[on how he was feeling after being sacked as Shadow Arts Minister] Nothing excites compassion, in friend and foe alike, as much as the sight of you ker-splonked on the Tarmac with your propeller buried six feet under.
[on being overweight] Face it: it's all your own fat fault.
[on trains, before becoming Mayor of London] A horse is a safer bet than the trains.
[2014; dismissing calls for a ban on smoking in London's parks and squares and claiming there was a lack of clinical evidence in the NHS to justify a ban] There are many other proposals in this report that I think involve less bossiness, less nannying, less finger-wagging than telling people they can't smoke in a vast open space. I think smoking is a scourge and people should be discouraged from smoking, but actively to ban people from doing something that is legal in a big open space is taking bossiness too far.
The dreadful truth is that when people come to see their MP they have run out of better ideas.
One thing you have got to do politically is to identify the ties that bind society together and try to strengthen them.
[on inequality] No one can ignore the harshness of that competition, or the inequality that it inevitably accentuates; and I am afraid that violent economic centrifuge is operating on human beings who are already very far from equal in raw ability, if not spiritual worth.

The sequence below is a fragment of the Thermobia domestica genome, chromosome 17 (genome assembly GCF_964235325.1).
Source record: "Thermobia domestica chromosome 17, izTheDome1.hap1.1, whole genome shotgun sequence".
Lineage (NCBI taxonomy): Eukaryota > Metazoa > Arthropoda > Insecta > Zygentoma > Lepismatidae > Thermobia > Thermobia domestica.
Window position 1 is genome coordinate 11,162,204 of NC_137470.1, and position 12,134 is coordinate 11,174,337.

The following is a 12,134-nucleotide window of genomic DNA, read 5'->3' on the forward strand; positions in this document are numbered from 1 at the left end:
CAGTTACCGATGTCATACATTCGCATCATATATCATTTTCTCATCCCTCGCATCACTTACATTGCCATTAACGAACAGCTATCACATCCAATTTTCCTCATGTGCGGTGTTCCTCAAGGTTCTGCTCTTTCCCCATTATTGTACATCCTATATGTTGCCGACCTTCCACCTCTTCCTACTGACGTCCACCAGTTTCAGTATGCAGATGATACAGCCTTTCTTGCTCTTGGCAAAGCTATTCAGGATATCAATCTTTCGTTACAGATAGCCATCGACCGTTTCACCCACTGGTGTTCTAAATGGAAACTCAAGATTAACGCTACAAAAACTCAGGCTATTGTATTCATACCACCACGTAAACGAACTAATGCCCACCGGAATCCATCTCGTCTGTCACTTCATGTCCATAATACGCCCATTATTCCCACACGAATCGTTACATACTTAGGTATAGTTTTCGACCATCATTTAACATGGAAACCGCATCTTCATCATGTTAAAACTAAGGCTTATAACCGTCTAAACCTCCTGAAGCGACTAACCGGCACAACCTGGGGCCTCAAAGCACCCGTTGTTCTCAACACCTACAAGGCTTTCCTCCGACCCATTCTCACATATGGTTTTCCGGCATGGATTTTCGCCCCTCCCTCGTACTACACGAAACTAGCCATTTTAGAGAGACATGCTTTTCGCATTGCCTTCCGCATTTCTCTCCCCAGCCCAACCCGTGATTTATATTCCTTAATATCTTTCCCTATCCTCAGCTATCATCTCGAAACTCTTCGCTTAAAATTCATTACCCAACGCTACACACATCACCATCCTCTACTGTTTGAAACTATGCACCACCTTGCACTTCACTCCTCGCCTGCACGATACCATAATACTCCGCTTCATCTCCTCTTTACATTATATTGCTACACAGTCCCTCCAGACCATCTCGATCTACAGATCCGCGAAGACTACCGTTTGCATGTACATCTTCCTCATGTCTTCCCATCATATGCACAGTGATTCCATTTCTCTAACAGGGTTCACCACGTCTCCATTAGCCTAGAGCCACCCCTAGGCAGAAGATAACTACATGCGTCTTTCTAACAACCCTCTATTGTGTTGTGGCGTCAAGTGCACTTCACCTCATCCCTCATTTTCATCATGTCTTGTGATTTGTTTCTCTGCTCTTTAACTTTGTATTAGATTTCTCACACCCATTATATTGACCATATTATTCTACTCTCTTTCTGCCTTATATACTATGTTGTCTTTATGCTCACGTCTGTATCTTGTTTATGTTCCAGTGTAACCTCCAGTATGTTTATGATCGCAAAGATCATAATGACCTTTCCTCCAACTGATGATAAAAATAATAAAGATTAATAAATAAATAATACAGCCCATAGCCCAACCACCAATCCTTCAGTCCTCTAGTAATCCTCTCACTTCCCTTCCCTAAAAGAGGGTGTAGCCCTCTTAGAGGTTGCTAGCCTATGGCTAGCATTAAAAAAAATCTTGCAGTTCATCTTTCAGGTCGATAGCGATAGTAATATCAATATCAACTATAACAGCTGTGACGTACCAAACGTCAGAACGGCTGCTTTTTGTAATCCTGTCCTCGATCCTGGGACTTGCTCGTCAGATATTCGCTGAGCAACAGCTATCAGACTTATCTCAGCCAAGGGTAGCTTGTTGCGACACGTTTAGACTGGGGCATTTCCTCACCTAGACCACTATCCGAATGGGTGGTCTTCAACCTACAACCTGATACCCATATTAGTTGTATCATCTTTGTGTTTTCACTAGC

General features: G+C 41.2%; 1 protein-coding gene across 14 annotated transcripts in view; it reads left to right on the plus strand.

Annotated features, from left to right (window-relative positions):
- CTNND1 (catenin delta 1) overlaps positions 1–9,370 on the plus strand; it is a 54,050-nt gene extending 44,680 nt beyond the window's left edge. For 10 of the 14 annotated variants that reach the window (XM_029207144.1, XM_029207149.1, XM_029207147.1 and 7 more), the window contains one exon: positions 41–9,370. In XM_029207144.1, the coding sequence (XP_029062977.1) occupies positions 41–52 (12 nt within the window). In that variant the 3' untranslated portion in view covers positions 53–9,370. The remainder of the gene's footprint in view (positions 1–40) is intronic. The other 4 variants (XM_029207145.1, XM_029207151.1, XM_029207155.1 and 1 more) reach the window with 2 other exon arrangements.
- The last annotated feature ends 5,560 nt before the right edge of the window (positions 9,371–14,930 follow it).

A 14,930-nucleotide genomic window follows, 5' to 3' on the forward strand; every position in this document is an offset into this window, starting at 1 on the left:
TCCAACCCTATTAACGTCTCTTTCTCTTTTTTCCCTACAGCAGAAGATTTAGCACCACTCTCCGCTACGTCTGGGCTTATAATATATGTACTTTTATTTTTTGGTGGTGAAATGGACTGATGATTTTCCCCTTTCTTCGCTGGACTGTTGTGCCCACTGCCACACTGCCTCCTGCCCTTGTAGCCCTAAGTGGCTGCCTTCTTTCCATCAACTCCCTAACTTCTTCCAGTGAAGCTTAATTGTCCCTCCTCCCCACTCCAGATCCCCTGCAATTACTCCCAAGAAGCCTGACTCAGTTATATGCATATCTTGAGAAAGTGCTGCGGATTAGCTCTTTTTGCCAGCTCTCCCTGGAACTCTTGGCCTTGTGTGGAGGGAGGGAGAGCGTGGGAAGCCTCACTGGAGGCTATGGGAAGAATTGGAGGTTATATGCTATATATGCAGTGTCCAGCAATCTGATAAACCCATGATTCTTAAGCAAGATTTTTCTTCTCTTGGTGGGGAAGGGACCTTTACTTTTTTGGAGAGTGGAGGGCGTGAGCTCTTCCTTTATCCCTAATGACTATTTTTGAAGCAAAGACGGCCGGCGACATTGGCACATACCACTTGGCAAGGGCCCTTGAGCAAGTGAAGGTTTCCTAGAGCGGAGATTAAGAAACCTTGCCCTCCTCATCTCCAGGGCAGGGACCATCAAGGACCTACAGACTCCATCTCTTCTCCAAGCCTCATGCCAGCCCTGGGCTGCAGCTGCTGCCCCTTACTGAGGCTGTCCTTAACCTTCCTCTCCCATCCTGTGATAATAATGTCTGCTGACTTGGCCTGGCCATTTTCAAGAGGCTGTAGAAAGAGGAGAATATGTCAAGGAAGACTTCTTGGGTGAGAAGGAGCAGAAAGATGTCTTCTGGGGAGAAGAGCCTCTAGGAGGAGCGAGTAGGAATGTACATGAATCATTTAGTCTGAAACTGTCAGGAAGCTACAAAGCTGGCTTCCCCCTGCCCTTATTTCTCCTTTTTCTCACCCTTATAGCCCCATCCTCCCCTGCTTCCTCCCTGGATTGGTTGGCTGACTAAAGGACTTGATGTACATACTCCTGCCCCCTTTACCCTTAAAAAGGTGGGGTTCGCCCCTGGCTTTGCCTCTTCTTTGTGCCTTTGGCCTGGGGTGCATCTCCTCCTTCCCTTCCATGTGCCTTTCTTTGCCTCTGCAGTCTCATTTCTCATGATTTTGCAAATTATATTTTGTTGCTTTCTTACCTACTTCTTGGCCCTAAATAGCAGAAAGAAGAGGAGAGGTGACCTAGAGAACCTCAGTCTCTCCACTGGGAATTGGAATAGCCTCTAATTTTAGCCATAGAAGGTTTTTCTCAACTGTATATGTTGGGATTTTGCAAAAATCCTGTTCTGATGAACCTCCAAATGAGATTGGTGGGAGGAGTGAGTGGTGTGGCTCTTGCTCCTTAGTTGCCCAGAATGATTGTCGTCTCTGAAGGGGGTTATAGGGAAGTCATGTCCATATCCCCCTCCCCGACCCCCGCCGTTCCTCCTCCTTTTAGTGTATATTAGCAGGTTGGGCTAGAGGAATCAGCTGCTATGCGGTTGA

[on using a mobile phone whilst driving] I don't believe that is necessarily any more dangerous than the many other risky things that people do with their free hands while driving - nose-picking, reading the paper, studying the A-Z, beating the children, and so on.
I have not been more robust towards female rather than male assembly members and I do not believe I have been remotely sexist.
[on Margaret Thatcher] I realise that there may be some confusion in my prescriptions between what I would do, what Maggie would do, and what the government is about to do or is indeed already doing... I don't think it much matters, because the three are likely to turn out to be one and the same.
Voting Tory will cause your wife to have bigger breasts and increase your chances of owning a BMW M3.
I lead a life of blameless domesticity and always have done.
[on Nigel Farage] He's a rather engaging geezer.
[on Tony Blair] It is just flipping unbelievable. He is a mixture of Harry Houdini and a greased piglet. He is barely human in his elusiveness. Nailing Blair is like trying to pin jelly to a wall.
I can hardly condemn UKIP as a bunch of boss-eyed, foam-flecked Euro hysterics, when I have been sometimes not far short of boss-eyed, foam-flecked hysteria myself.
[on the City of Portsmouth] Too full of drugs, obesity, underachievement and Labour MPs.
Chinese cultural influence is virtually nil, and unlikely to increase...
[on winning the London mayoral race] Never in my life did I think I would be congratulated by Mick Jagger for achieving anything.
I don't see why people are so snooty about Channel 5. It has some respectable documentaries about the Second World War. It also devotes considerable airtime to investigations into lap-dancing, and other related and vital subjects.
[2008] I wonder whether it's absolutely necessary for Whitehall to decide whether smoking should be banned in bars and clubs and restaurants. I'm not a smoker, I disapprove of it, but I think this is something that could pre-eminently be decided locally.
If we judged everybody by the stupid, unguarded things they blurt out to their nearest and dearest, then we wouldn't ever get anywhere.
We cannot turn our backs on Europe. We are part of Europe.